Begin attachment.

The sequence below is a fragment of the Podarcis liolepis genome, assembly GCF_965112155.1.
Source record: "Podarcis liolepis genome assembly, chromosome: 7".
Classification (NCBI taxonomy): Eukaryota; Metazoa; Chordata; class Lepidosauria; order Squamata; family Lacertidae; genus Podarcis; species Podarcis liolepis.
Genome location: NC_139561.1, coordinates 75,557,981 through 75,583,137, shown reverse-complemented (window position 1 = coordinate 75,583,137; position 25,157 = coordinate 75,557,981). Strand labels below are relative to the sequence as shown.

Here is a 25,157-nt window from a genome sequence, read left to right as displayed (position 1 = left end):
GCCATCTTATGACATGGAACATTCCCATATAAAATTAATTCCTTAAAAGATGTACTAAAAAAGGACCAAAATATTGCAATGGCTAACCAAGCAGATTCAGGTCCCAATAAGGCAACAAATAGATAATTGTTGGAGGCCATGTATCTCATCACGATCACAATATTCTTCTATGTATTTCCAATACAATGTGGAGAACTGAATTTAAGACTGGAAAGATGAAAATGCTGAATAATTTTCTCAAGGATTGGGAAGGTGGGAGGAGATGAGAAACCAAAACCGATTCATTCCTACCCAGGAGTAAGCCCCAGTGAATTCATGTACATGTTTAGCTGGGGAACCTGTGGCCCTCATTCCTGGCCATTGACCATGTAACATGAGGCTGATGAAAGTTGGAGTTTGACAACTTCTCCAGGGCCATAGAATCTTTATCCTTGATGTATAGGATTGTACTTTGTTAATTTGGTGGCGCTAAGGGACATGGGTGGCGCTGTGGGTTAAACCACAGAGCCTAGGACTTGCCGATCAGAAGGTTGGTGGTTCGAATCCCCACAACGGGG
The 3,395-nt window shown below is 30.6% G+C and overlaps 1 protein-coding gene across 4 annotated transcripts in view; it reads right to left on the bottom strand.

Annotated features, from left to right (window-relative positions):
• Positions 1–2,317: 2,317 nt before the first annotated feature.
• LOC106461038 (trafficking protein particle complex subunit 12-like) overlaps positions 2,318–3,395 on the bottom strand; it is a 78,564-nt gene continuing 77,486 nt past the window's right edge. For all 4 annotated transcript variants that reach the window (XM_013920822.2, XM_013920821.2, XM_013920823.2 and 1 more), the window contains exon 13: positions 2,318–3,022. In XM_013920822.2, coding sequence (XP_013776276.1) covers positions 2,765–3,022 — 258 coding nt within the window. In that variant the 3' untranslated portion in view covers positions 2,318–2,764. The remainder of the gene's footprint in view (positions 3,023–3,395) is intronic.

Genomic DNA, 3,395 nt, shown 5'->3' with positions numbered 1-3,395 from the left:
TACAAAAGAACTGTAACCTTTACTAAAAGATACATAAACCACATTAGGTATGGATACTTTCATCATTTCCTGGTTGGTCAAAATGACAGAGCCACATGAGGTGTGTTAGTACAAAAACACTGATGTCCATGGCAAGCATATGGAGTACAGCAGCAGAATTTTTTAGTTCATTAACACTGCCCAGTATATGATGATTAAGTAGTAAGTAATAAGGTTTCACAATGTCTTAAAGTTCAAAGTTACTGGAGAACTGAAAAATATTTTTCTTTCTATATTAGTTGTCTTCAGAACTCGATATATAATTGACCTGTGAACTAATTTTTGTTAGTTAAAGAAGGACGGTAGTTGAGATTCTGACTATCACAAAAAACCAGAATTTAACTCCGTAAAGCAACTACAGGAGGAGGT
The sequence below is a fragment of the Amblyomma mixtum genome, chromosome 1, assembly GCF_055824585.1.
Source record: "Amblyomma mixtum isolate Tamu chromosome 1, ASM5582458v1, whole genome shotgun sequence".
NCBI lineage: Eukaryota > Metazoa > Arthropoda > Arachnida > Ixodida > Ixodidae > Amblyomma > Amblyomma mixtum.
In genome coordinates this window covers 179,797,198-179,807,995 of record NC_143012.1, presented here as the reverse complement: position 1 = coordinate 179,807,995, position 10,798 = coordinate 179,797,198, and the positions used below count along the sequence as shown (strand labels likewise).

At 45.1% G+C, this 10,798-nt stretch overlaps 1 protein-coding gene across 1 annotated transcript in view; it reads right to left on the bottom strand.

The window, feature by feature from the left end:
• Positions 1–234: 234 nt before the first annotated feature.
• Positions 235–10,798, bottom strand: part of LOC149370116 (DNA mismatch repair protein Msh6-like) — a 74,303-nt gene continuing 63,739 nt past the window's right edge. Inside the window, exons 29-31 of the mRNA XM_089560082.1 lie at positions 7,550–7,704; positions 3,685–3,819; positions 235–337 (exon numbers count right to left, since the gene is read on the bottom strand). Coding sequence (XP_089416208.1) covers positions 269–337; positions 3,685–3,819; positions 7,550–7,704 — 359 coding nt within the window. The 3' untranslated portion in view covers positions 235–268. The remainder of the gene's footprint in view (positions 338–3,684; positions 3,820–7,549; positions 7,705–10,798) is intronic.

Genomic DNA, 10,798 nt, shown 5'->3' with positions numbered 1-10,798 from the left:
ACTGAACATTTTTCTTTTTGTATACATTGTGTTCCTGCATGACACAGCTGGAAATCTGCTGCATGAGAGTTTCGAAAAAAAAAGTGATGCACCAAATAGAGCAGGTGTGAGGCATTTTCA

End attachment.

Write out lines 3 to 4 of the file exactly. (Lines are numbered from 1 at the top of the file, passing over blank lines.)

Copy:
Classification (NCBI taxonomy): Eukaryota; Metazoa; Chordata; class Lepidosauria; order Squamata; family Lacertidae; genus Podarcis; species Podarcis liolepis.
Genome location: NC_139561.1, coordinates 75,557,981 through 75,583,137, shown reverse-complemented (window position 1 = coordinate 75,583,137; position 25,157 = coordinate 75,557,981). Strand labels below are relative to the sequence as shown.